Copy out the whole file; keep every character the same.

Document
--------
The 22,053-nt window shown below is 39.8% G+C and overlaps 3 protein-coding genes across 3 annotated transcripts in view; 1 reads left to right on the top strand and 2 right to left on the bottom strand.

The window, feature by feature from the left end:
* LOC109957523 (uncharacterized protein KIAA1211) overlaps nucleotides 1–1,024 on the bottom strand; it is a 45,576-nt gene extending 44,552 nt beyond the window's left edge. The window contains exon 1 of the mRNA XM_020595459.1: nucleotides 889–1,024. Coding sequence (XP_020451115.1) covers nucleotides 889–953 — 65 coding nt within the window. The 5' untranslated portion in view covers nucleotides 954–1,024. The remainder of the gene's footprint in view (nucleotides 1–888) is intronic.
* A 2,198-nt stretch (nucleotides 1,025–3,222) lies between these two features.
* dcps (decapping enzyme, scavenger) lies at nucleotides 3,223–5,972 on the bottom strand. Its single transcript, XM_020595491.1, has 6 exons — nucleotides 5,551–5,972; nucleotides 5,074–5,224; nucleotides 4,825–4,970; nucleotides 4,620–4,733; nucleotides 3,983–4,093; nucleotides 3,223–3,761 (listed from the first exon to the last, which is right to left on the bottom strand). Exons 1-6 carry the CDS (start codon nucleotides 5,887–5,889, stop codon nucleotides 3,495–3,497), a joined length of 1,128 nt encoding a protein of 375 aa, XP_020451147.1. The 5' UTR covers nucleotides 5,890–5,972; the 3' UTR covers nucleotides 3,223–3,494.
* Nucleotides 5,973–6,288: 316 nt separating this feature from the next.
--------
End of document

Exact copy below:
The 22,053-nt window shown below is 39.8% G+C and overlaps 3 protein-coding genes across 3 annotated transcripts in view; 1 reads left to right on the top strand and 2 right to left on the bottom strand.

The window, feature by feature from the left end:
* LOC109957523 (uncharacterized protein KIAA1211) overlaps nucleotides 1–1,024 on the bottom strand; it is a 45,576-nt gene extending 44,552 nt beyond the window's left edge. The window contains exon 1 of the mRNA XM_020595459.1: nucleotides 889–1,024. Coding sequence (XP_020451115.1) covers nucleotides 889–953 — 65 coding nt within the window. The 5' untranslated portion in view covers nucleotides 954–1,024. The remainder of the gene's footprint in view (nucleotides 1–888) is intronic.
* A 2,198-nt stretch (nucleotides 1,025–3,222) lies between these two features.
* dcps (decapping enzyme, scavenger) lies at nucleotides 3,223–5,972 on the bottom strand. Its single transcript, XM_020595491.1, has 6 exons — nucleotides 5,551–5,972; nucleotides 5,074–5,224; nucleotides 4,825–4,970; nucleotides 4,620–4,733; nucleotides 3,983–4,093; nucleotides 3,223–3,761 (listed from the first exon to the last, which is right to left on the bottom strand). Exons 1-6 carry the CDS (start codon nucleotides 5,887–5,889, stop codon nucleotides 3,495–3,497), a joined length of 1,128 nt encoding a protein of 375 aa, XP_020451147.1. The 5' UTR covers nucleotides 5,890–5,972; the 3' UTR covers nucleotides 3,223–3,494.
* Nucleotides 5,973–6,288: 316 nt separating this feature from the next.